Karchner started the redhead out with two balls, then slipped a strike in there before throwing ball three. A 3-1 count to McGwire in a one run game? Yadier mind–wait, sorry, that’s a decade or more in the future. Karchner’s fastball didn’t get past McGwire and there was again a tie at the top of the Chasing Roger Maris group.
More importantly, it also tied the game. The Cardinals didn’t manage any more that inning, though Mabry did draw a walk, and the Cubs went 1-2-3 against Lance Painter. In the ninth, Deshields doubled but was left stranded at second and Juan Acevado came in to do the same thing to Chicago that Painter did.
That brought us to the 10th, an inning fraught with anticipation as both sluggers were due up for their respective teams. Terry Mulholland had come in after McGwire’s home run and kept the Cardinals at bay and he continued to do that in the 10th, striking out Jordan to bring McGwire up with one out. Mulholland ran the count to 2-0, meaning he had to come at McGwire or risk walking him. You come at the king, you best not miss. Mulholland missed.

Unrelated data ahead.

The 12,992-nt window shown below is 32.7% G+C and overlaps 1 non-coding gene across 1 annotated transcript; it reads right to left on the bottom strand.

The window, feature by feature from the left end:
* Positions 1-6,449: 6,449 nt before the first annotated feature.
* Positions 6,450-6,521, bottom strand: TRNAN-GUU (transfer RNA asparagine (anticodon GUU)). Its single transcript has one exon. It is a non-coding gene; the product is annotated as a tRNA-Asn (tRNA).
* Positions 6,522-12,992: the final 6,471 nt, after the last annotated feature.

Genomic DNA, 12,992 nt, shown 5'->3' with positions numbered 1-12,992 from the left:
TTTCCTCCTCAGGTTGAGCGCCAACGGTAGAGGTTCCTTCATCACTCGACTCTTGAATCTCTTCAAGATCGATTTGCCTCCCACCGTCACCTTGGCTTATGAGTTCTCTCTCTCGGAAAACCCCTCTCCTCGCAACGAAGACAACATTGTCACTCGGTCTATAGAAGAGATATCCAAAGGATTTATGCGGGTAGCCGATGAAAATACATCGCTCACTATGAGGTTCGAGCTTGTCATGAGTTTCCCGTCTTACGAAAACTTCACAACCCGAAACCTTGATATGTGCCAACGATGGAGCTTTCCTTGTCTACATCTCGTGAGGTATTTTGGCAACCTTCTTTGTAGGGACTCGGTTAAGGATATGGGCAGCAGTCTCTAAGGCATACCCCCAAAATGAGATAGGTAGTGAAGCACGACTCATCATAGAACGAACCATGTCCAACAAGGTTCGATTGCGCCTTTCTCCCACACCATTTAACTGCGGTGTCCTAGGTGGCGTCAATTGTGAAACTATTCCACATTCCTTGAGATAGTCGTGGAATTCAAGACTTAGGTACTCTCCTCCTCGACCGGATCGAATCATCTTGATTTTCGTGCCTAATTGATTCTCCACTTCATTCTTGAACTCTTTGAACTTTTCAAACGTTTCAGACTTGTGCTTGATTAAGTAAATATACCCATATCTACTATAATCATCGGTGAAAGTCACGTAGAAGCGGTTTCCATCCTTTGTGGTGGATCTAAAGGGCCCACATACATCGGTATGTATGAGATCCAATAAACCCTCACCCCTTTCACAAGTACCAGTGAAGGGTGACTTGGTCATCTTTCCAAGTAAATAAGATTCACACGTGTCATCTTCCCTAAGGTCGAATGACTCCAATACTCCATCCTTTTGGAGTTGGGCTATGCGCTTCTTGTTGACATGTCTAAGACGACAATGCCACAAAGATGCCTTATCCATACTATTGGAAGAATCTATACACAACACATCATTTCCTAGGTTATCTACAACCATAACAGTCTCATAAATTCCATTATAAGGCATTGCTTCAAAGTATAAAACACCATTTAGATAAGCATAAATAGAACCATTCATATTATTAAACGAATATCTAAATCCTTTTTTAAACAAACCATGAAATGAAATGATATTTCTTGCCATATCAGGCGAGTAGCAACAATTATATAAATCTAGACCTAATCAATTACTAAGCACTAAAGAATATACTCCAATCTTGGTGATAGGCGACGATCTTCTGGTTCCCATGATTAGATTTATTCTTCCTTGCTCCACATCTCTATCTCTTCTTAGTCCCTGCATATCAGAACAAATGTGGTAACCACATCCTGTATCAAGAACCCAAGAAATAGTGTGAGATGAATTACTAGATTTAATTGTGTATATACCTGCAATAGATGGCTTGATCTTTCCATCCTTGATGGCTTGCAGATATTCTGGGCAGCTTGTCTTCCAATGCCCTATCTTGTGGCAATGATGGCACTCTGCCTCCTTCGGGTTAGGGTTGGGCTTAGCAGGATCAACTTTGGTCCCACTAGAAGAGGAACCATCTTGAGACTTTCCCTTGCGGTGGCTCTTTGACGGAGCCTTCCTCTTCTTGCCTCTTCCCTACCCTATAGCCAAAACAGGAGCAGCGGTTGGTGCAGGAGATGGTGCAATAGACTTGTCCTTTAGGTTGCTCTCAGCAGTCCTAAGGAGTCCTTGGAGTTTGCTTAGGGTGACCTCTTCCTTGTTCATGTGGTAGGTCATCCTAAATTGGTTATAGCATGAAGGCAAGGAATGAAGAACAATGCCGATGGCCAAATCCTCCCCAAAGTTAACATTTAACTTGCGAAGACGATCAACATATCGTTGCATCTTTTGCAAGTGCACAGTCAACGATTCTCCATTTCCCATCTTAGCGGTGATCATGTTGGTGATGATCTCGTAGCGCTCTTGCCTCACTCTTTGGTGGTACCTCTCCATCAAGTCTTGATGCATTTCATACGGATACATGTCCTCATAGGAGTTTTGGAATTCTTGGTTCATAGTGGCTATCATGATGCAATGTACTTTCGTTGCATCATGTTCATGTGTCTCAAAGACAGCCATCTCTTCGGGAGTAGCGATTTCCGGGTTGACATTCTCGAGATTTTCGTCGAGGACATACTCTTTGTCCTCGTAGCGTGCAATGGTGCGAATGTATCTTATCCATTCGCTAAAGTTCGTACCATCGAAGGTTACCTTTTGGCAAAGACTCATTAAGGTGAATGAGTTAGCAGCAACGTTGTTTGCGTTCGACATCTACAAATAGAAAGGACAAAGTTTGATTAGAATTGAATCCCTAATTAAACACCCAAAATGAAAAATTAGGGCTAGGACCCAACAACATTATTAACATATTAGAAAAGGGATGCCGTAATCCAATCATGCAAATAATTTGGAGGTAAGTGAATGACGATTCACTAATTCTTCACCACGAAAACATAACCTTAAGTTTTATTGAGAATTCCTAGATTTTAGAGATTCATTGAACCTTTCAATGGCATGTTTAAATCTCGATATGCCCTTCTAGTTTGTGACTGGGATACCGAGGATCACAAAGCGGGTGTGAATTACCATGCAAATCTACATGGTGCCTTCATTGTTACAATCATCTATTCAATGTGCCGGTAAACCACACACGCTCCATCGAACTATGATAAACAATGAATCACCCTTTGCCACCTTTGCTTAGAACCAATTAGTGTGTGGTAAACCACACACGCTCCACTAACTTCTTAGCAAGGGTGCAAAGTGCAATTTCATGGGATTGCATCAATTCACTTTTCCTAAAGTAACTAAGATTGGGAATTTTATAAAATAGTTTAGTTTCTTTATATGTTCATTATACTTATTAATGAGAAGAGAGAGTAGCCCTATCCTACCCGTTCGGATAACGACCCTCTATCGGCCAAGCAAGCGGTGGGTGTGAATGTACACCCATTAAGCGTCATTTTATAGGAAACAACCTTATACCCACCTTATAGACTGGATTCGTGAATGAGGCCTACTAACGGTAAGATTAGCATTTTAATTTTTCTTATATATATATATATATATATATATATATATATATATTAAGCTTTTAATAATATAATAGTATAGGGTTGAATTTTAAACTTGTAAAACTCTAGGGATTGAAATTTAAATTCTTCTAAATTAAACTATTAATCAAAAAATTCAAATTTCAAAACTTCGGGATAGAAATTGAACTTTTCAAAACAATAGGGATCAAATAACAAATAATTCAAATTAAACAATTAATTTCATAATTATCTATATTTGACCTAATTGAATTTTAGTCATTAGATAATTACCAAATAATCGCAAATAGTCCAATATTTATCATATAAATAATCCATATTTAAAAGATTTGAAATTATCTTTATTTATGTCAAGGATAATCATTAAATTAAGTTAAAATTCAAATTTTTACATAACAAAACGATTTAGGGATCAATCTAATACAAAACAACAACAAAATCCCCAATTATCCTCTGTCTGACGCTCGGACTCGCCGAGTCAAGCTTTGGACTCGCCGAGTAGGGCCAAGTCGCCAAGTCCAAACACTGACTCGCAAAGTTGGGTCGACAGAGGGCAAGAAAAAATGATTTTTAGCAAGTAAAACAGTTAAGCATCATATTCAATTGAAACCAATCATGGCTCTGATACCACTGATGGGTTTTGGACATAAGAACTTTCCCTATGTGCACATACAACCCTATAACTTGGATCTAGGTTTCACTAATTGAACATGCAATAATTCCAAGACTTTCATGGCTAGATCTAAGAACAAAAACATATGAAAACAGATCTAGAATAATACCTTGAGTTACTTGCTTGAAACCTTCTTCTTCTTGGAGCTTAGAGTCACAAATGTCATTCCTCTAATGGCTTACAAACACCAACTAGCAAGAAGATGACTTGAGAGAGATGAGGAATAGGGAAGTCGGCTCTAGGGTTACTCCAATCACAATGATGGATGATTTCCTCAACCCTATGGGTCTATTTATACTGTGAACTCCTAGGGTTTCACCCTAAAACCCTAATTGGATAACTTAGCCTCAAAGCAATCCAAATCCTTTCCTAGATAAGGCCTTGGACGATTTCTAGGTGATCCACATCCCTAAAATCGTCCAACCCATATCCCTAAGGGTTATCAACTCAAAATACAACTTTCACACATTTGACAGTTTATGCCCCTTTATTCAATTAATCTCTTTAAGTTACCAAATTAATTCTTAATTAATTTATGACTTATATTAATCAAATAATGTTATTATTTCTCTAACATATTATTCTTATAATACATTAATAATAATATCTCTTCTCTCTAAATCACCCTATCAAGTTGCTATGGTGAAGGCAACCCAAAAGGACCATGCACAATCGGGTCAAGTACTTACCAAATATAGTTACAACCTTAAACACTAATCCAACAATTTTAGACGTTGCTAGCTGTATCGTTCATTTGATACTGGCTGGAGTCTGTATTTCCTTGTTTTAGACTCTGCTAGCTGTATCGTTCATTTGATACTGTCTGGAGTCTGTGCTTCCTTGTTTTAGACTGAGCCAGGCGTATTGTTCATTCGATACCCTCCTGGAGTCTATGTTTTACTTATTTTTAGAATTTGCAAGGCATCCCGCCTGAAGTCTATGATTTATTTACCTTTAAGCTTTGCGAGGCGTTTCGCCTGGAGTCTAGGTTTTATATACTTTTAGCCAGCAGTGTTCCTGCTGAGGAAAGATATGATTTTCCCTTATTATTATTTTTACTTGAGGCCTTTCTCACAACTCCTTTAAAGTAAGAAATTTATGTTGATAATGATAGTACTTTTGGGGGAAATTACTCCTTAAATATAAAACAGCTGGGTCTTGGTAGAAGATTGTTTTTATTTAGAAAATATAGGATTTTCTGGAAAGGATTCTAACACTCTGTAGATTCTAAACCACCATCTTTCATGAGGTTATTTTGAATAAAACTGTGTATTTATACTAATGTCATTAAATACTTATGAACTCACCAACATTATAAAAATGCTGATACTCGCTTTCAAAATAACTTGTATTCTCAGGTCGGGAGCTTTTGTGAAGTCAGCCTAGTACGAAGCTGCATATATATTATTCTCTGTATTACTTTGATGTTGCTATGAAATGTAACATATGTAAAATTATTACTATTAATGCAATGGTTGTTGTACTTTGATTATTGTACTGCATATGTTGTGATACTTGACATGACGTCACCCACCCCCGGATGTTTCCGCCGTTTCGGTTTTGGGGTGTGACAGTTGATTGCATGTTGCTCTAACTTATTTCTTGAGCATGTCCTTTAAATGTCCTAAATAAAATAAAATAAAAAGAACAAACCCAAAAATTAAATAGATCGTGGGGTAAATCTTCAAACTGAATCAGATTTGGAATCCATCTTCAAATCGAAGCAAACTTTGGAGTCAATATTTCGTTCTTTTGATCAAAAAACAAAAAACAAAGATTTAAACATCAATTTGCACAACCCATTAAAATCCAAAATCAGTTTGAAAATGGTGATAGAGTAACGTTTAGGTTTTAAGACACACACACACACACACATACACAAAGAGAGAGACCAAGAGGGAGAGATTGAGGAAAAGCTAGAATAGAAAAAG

After McGwire’s ball landed in center field, Lankford took advantage of a reeling Mulholland by taking his next pitch out to left-center, putting the Cardinals up 8-6. Tatis doubled with two outs against Don Wengert, but wasn’t able to add to the lead.
With Sosa due up second and the general flammability of the Cardinal bullpen, this game was far from over. Acevado stayed in the game and retired Brant Brown to lead off the inning, meaning Sosa couldn’t tie things up. With that pressure relieved, Acevado ran the count to 1-2 then got a comebacker, retiring the Cubbie slugger. Even with two outs, though, the Cubs weren’t out of it. Grace singled and Rodriguez doubled, putting the tying runs in scoring position. Flaunting the book, Tony La Russa walked Rodriguez, putting the winning run on base, but Manny Alexander was a much weaker hitter and he popped up behind first, ending the game.
This is where things really took off. I remember writing down the home runs from the night before in my work calendar. I remember–and we’ll get to this more close to the end of the series–how McGwire responded immediately to challenges. I remember that, with 50 just on the horizon, it really was now when, not if. The drama of September was coming, but there were still some amazing August moments to relate as well.